IMMUNOLOGICAL AND BIOCHEMICAL DIAGNOSIS EJ Thompson min or IgG has not been generally found (Tourtellotte, 1975, pp. 9-26). A strong case can therefor...
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IMMUNOLOGICAL AND BIOCHEMICAL DIAGNOSIS EJ Thompson min or IgG has not been generally found (Tourtellotte, 1975, pp. 9-26). A strong case can therefore be made for local synthesis of antibody, presumably by lymphocytes, within the central nervous system (CNS). This source has been termed the intrathecal synthesis of antibody.


1 Comparison of Methods Information from the laboratory investigation of MS can be interpreted from two points of view: that which relates to the general course of the disease, and that which considers a specific patient regarding differential diagnosis from other neurological diseases. The latter is rather more difficult to interpret and will be discussed last (section 3).

E J THOMPSON PhD MD Department of Neurochemistry, Institute of Neurology University ofLondon and National Hospitals for Nervous Diseases, London

a Cerebrospinal Fluid Limited information can be gained from routine examination of the blood from MS patients. Attention has therefore focused on the CSF which is in intimate contact with the brain, particularly with certain areas of myelin. This is especially relevant to MS, for sites of predilection include the periventricular white matter and the surface of the spinal cord.

1 Comparison of methods a Cerebrospinal fluid b Blood 2 Relations of immunoglobulins with the clinical course a Age at onset, duration and severity b Exacerbation versus remission c Steroid therapy d Multiple sclerosis versus optic neuritis 3 Conclusions regarding differential diagnosis References

i Cell Count The cell count is typically normal, or perhaps only slightly elevated. The earlier data of Cumings, drawn from the National Hospital, showed that 86% of 690 MS patients had less than 5 cells/mm3 (Locoge & Cumings, 1958). Examination of the differential cell count showed mainly lymphocytes and rarely polymorphs. As polymorphs adhere more readily to glass, and have a shorter half-life in CSF than have lymphocytes, proper collection and speed of processing are essential. The practice at the National Hospital has been to perform cytology on CSF spun within 5-15 minutes of collection, using a cvto-centrifuge (Thompson et al. 1975). With the use of such methods, a few patients with MS have been noted to have reactive plasma cells. Among the lymphocytes, B cells (which secrete antibody as plasma cells) and T cells (which produce cell-mediated immunity or delayed hypersensitivity) have been enumerated. Some investigators have found that there is a higher percentage of T cells in CSF relative to serum and a relatively lower percentage of B cells (Sandberg-Wollheim & Turesson, 1975). Others have found that at two weeks following an exacerbation the percentage of T cells drops, and at three weeks the percentage of B cells increases (Allen et al. 1975). See section lb(ii) for proportions of T and B cells in the blood.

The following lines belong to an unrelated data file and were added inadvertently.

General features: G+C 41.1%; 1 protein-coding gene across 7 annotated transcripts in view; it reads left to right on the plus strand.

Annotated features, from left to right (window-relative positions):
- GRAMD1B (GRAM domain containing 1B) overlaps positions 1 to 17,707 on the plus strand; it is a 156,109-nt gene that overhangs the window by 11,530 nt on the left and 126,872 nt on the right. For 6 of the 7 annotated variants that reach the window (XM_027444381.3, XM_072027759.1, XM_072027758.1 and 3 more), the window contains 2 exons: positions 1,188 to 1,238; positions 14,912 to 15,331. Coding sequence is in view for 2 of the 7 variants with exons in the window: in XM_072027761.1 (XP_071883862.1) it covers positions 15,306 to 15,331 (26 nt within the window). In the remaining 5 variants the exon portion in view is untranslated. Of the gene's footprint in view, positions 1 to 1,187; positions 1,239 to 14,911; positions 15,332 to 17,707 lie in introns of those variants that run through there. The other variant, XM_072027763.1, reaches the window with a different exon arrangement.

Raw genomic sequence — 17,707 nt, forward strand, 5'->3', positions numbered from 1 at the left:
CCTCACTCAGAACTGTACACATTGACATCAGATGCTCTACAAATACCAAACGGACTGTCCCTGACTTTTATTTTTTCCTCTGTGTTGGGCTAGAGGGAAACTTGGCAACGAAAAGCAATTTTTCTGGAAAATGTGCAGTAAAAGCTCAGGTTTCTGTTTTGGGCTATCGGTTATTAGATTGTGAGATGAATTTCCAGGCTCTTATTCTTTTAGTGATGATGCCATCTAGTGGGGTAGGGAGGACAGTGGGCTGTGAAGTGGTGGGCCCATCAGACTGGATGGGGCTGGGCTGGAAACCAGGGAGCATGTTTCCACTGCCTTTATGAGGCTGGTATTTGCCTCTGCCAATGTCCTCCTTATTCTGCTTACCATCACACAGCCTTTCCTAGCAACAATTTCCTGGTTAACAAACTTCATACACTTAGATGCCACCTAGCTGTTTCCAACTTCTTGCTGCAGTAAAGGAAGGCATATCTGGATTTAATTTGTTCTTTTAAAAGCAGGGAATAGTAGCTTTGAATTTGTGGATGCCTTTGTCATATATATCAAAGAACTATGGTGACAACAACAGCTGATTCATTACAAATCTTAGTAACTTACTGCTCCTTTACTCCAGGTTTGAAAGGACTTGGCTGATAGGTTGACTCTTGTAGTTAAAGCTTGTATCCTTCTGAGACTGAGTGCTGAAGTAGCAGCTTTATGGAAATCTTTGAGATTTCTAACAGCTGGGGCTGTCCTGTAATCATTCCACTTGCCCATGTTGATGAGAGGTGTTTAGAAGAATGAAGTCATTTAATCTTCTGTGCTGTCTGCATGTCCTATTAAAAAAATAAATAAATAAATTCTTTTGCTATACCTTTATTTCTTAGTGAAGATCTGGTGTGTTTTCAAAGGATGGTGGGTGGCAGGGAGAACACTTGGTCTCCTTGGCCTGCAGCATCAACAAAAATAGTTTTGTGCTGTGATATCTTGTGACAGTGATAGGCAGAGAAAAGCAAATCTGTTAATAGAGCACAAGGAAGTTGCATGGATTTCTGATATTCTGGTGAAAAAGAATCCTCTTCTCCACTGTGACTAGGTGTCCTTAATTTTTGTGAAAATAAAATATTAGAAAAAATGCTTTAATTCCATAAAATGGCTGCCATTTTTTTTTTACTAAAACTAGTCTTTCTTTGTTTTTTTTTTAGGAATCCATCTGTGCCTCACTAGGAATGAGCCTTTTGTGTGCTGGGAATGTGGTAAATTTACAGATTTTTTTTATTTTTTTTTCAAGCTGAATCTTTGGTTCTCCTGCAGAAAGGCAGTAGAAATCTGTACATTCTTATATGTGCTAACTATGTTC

It has been known for at least 33 years that increased concentrations of antibody are present in the cerebrospinal fluid (CSF) from patients with multiple sclerosis (MS). However, this finding is not diagnostic for MS, as increased CSF antibody levels are found in other diseases. With increased amounts of IgG in the CSF and normal amounts in the plasma, the origin may be: (i) selectively increased permeability to specific IgG in the filtration of plasma proteins during formation of the CSF; 00 generalized synthesis of antibody specifically directed against the brain, this IgG originating from the total-body pool of lymphocytes; and (iii) localized synthesis of IgG by lymphocytes that are situated within the brain. The over-all picture of the data from MS patients will be seen to favour the last interpretation. However, any chronic infection localized within the brain can produce similar results. Methodology is continuously improving, and precise values are related to a given technique. For a general review of earlier progress, see Lumsden (1972, pp. 368-432). During the normal production of the CSF, the plasma is filtered so that only about one molecule in 200 crosses the barrier of the choroid plexus. Within this small population, selection is in favour of the smaller molecules, since these enter into the CSF more readily than do larger molecules (Felgenhauer, 1974). Normal CSF thus contains proportionately more pre-albumin (mol. wt. 61000) and less y-globulin (mol. wt. 155000) than does plasma. As various pathological processes, including perivascular cuffing or general tissue destruction, can cause leakage of plasma proteins through blood-vessels, so the normally low percentage of immunoglobulin in CSF (3-5 %) can approach that normally found in the plasma (15-18 %). Yet the amounts of IgG in CSF from patients with MS can easily exceed values that would be achieved by the entry of plasma protein into the CSF. Selective permeability to specific proteins such as albu-

ii Total Protein Estimation of the total protein concentration in the CSF indicates that it is usually normal or only slightly elevated. Cumings found that 51 % of patients at the National Hospital had less than 40mg/100ml and 96% had less than 100mg/ 100ml (Locoge & Cumings, 1958). In the determination of total protein, it is important that a method should not be disproportionately sensitive to albumin versus globulin. The trichloroacetic acid precipitation method is quite satisfactory in this regard. The sulphosalicylic acid method is rather less satisfactory (Meulemans, 1960). Values found with use of the Lowry method are intermediate between those with methods using trichloroacetic acid and sulphosalicylic acid; but one must be careful, since phenolic drugs (e.g. aspirin) can yield a false elevation of protein value. 28 Br. lied. Bull. 1977